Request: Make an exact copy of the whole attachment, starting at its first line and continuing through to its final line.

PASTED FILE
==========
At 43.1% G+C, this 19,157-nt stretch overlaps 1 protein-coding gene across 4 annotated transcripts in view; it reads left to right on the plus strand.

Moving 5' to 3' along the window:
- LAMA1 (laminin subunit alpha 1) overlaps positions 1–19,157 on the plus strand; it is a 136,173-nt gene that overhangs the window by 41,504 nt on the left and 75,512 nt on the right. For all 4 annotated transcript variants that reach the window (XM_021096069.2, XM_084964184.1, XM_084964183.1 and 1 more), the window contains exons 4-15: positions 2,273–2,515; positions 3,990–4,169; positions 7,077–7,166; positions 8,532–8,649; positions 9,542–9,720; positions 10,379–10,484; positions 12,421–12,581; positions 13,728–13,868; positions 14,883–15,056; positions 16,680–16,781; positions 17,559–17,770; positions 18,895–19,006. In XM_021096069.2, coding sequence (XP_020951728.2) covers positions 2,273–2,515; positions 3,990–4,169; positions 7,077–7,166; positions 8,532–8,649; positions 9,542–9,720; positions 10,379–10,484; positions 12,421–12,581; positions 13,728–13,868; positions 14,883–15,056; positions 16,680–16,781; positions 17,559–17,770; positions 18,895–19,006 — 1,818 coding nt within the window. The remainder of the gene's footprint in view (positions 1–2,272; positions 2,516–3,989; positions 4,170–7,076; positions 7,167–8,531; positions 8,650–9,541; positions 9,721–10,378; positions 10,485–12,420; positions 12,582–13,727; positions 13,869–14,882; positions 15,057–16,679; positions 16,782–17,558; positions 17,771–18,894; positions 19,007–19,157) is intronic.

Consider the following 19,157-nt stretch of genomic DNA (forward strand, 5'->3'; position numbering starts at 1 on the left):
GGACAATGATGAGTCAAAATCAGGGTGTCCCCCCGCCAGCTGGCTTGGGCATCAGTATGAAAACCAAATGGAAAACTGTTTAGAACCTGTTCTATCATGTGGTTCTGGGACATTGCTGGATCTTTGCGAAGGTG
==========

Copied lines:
At 43.1% G+C, this 19,157-nt stretch overlaps 1 protein-coding gene across 4 annotated transcripts in view; it reads left to right on the plus strand.

Moving 5' to 3' along the window:
- LAMA1 (laminin subunit alpha 1) overlaps positions 1–19,157 on the plus strand; it is a 136,173-nt gene that overhangs the window by 41,504 nt on the left and 75,512 nt on the right. For all 4 annotated transcript variants that reach the window (XM_021096069.2, XM_084964184.1, XM_084964183.1 and 1 more), the window contains exons 4-15: positions 2,273–2,515; positions 3,990–4,169; positions 7,077–7,166; positions 8,532–8,649; positions 9,542–9,720; positions 10,379–10,484; positions 12,421–12,581; positions 13,728–13,868; positions 14,883–15,056; positions 16,680–16,781; positions 17,559–17,770; positions 18,895–19,006. In XM_021096069.2, coding sequence (XP_020951728.2) covers positions 2,273–2,515; positions 3,990–4,169; positions 7,077–7,166; positions 8,532–8,649; positions 9,542–9,720; positions 10,379–10,484; positions 12,421–12,581; positions 13,728–13,868; positions 14,883–15,056; positions 16,680–16,781; positions 17,559–17,770; positions 18,895–19,006 — 1,818 coding nt within the window. The remainder of the gene's footprint in view (positions 1–2,272; positions 2,516–3,989; positions 4,170–7,076; positions 7,167–8,531; positions 8,650–9,541; positions 9,721–10,378; positions 10,485–12,420; positions 12,582–13,727; positions 13,869–14,882; positions 15,057–16,679; positions 16,782–17,558; positions 17,771–18,894; positions 19,007–19,157) is intronic.

Consider the following 19,157-nt stretch of genomic DNA (forward strand, 5'->3'; position numbering starts at 1 on the left):
GGACAATGATGAGTCAAAATCAGGGTGTCCCCCCGCCAGCTGGCTTGGGCATCAGTATGAAAACCAAATGGAAAACTGTTTAGAACCTGTTCTATCATGTGGTTCTGGGACATTGCTGGATCTTTGCGAAGGTG